This Violin concerto by Vivaldi is well known and gets a lot of air time especially in commercials. I thought that it would be funny to set for bassoon quartet since the bassoon has a specific kind of dry articulation. There are some measures cut from the original to make it more bassoon friendly.
“The bassoon family” is a bassoon lesson that I teach when a student is in a slump. Too many weeks on etudes or a concerto often makes high schoolers lose interest. So I give them a contra lesson, or for the students that have lessons in my home, an introduction to the bassoon family. I have two high school seniors this year, and contrabassoon will definitely be a part of college orchestra playing.
The start of each lesson is playing through the circle of fifths, 12 major scales. This is a nice way to get into contrabassoon and introduce the vent keys and the Eb keys. The student can get a small taste of standard orchestra excerpts like the Contrabassoon solos written by Ravel in his Piano Concerto in G, and Ma Mère l’Oye. Contrabassoon comes quickly to many bassoonists, and Contraforte come quickly to bassoonists who also play sax. The simple octave keys on the Contraforte make it a closer match to high woodwinds.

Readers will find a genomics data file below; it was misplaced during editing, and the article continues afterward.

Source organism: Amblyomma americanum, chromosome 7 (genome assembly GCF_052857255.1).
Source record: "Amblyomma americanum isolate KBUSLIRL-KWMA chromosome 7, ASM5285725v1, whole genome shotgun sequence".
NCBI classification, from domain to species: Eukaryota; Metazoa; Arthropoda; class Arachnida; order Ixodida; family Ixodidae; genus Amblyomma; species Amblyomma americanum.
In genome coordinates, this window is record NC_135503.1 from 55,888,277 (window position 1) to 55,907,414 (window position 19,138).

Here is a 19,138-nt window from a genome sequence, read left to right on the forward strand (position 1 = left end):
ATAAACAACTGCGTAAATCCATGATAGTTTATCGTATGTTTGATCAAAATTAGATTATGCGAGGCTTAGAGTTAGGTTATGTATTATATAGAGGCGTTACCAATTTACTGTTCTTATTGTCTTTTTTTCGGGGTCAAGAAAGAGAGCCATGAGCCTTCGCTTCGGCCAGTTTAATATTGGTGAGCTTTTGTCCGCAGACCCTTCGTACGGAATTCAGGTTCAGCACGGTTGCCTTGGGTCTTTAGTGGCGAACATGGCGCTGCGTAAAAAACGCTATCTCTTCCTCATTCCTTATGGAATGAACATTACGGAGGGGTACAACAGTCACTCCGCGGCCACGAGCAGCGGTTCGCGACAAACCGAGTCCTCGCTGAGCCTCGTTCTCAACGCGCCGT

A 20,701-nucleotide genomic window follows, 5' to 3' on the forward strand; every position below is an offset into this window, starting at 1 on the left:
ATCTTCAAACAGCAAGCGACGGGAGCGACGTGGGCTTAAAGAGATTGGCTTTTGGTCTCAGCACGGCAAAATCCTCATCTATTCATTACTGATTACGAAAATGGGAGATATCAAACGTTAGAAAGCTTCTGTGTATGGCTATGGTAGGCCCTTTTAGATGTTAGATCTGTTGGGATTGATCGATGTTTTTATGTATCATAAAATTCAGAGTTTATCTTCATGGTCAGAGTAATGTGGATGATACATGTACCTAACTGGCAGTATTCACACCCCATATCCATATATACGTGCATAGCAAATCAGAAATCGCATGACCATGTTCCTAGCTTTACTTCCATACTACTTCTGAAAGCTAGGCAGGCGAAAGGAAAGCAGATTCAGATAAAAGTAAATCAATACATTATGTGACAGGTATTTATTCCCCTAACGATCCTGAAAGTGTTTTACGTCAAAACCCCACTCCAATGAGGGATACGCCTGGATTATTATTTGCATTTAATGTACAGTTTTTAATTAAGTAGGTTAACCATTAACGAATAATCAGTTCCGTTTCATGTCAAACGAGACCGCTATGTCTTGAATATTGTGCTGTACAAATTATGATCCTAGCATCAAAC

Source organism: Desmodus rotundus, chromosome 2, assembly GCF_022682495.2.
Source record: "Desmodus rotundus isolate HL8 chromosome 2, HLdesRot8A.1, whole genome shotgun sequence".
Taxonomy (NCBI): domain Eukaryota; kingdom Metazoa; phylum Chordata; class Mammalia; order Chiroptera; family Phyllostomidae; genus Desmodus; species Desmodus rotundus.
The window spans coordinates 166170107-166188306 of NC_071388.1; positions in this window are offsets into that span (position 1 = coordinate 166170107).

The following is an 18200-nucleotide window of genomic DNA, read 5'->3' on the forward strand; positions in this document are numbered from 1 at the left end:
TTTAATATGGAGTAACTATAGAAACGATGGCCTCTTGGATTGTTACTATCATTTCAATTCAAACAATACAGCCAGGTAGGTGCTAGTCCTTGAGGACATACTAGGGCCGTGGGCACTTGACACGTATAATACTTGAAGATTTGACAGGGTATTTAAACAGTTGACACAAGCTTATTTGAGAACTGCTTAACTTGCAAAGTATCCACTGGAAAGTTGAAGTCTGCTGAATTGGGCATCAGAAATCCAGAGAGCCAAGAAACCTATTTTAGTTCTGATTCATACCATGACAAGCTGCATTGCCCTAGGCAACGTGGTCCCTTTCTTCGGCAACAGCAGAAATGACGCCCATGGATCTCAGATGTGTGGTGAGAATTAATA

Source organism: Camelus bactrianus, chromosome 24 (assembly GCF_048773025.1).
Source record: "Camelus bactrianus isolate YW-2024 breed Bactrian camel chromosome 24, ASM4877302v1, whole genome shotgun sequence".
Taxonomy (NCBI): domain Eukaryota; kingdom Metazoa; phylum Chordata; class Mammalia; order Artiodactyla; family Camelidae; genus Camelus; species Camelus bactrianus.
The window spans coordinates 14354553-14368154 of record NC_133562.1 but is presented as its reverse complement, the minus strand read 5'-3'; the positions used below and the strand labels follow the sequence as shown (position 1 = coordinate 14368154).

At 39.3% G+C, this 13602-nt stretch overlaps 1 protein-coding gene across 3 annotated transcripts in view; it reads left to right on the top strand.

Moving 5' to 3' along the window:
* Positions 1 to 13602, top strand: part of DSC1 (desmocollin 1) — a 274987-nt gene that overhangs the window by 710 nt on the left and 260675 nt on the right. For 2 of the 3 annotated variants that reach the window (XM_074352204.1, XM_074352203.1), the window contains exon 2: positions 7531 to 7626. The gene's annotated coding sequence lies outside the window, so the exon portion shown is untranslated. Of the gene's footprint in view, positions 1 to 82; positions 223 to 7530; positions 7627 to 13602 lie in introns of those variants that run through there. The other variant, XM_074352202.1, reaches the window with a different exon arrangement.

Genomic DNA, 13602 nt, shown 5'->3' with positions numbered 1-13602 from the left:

It’s also interesting to introduce students to the Baroque bassoon. I make a point to have students learn a baroque piece every year, since honor orchestras and college auditions ask for pieces from contrasting eras. The basic scale of the baroque bassoon is the same as modern bassoon, so a few Vivaldi concertos translate well to the baroque bassoon. This also provides a useful insight into the instrument that the piece was written for, and how lucky we are to have a modernized bassoon.
The french bassoon is mostly for informational use. To learn the lowest octave chromatically and play a few scales. I don’t teach much French repertoire to high schoolers so it’s an instrument with no direct connection to their experiences. But I Play a few recordings of french bassoon players, explain the Paris Conservatory, and the school of French players that still exist throughout the world.
This fall I am returning to the San Francisco Conservatory of Music for a PSD (professional studies degree) in bassoon & contrabassoon. I am really excited to be studying with both Steve Paulson and Steve Braunstein and I think that my contrabassoon skill will increase significantly!
I am planning out a few recitals, and since this degree doesn’t require any academic requirements, I can program some difficult works. I haven’t decided on the order of the recitals yet but I have planned four recitals, two for fall and two for spring. So these are the possible programs in no particular order:
Paris Conservatory Commissions
Saint Saens sonata
Dutilleux Sarabande et Cortège
Villa Lobos (or just loosely South American themed)